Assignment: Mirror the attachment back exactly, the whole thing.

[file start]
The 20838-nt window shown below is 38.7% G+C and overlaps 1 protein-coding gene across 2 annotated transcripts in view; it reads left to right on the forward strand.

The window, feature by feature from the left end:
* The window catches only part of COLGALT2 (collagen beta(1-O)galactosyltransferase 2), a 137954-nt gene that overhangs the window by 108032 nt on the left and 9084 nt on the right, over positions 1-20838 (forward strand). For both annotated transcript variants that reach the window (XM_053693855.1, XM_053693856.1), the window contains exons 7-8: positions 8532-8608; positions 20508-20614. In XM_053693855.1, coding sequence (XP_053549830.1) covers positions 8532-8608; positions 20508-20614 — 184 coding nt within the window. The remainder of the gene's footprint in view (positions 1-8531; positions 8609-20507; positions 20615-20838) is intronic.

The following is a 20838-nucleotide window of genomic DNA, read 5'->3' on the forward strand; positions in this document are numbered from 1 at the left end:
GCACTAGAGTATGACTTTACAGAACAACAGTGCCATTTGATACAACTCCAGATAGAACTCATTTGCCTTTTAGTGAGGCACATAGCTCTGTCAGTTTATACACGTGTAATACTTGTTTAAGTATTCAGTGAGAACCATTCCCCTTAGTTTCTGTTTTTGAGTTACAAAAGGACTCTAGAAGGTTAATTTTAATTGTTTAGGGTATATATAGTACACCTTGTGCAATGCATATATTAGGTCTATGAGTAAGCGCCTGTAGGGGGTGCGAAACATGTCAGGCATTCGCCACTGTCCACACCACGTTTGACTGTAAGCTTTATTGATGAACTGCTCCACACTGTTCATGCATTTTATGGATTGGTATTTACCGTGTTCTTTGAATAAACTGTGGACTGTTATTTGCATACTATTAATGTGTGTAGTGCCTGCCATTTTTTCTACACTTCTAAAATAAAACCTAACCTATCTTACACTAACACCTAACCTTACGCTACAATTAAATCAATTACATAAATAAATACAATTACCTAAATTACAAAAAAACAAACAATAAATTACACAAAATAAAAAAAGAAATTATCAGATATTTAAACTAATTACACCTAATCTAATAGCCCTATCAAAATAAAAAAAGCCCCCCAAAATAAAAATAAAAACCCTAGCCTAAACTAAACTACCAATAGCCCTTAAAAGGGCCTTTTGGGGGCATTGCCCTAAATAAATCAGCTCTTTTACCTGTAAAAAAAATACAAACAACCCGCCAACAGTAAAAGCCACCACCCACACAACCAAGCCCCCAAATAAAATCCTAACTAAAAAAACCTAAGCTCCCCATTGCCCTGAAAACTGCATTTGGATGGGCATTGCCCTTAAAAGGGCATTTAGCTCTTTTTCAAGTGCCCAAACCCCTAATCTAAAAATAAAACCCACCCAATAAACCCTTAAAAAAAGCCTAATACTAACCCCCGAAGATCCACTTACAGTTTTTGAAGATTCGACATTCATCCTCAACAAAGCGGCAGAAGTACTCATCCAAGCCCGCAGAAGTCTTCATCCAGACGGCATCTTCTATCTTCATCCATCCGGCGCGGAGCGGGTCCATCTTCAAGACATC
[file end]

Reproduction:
The 20838-nt window shown below is 38.7% G+C and overlaps 1 protein-coding gene across 2 annotated transcripts in view; it reads left to right on the forward strand.

The window, feature by feature from the left end:
* The window catches only part of COLGALT2 (collagen beta(1-O)galactosyltransferase 2), a 137954-nt gene that overhangs the window by 108032 nt on the left and 9084 nt on the right, over positions 1-20838 (forward strand). For both annotated transcript variants that reach the window (XM_053693855.1, XM_053693856.1), the window contains exons 7-8: positions 8532-8608; positions 20508-20614. In XM_053693855.1, coding sequence (XP_053549830.1) covers positions 8532-8608; positions 20508-20614 — 184 coding nt within the window. The remainder of the gene's footprint in view (positions 1-8531; positions 8609-20507; positions 20615-20838) is intronic.

The following is a 20838-nucleotide window of genomic DNA, read 5'->3' on the forward strand; positions in this document are numbered from 1 at the left end:
GCACTAGAGTATGACTTTACAGAACAACAGTGCCATTTGATACAACTCCAGATAGAACTCATTTGCCTTTTAGTGAGGCACATAGCTCTGTCAGTTTATACACGTGTAATACTTGTTTAAGTATTCAGTGAGAACCATTCCCCTTAGTTTCTGTTTTTGAGTTACAAAAGGACTCTAGAAGGTTAATTTTAATTGTTTAGGGTATATATAGTACACCTTGTGCAATGCATATATTAGGTCTATGAGTAAGCGCCTGTAGGGGGTGCGAAACATGTCAGGCATTCGCCACTGTCCACACCACGTTTGACTGTAAGCTTTATTGATGAACTGCTCCACACTGTTCATGCATTTTATGGATTGGTATTTACCGTGTTCTTTGAATAAACTGTGGACTGTTATTTGCATACTATTAATGTGTGTAGTGCCTGCCATTTTTTCTACACTTCTAAAATAAAACCTAACCTATCTTACACTAACACCTAACCTTACGCTACAATTAAATCAATTACATAAATAAATACAATTACCTAAATTACAAAAAAACAAACAATAAATTACACAAAATAAAAAAAGAAATTATCAGATATTTAAACTAATTACACCTAATCTAATAGCCCTATCAAAATAAAAAAAGCCCCCCAAAATAAAAATAAAAACCCTAGCCTAAACTAAACTACCAATAGCCCTTAAAAGGGCCTTTTGGGGGCATTGCCCTAAATAAATCAGCTCTTTTACCTGTAAAAAAAATACAAACAACCCGCCAACAGTAAAAGCCACCACCCACACAACCAAGCCCCCAAATAAAATCCTAACTAAAAAAACCTAAGCTCCCCATTGCCCTGAAAACTGCATTTGGATGGGCATTGCCCTTAAAAGGGCATTTAGCTCTTTTTCAAGTGCCCAAACCCCTAATCTAAAAATAAAACCCACCCAATAAACCCTTAAAAAAAGCCTAATACTAACCCCCGAAGATCCACTTACAGTTTTTGAAGATTCGACATTCATCCTCAACAAAGCGGCAGAAGTACTCATCCAAGCCCGCAGAAGTCTTCATCCAGACGGCATCTTCTATCTTCATCCATCCGGCGCGGAGCGGGTCCATCTTCAAGACATC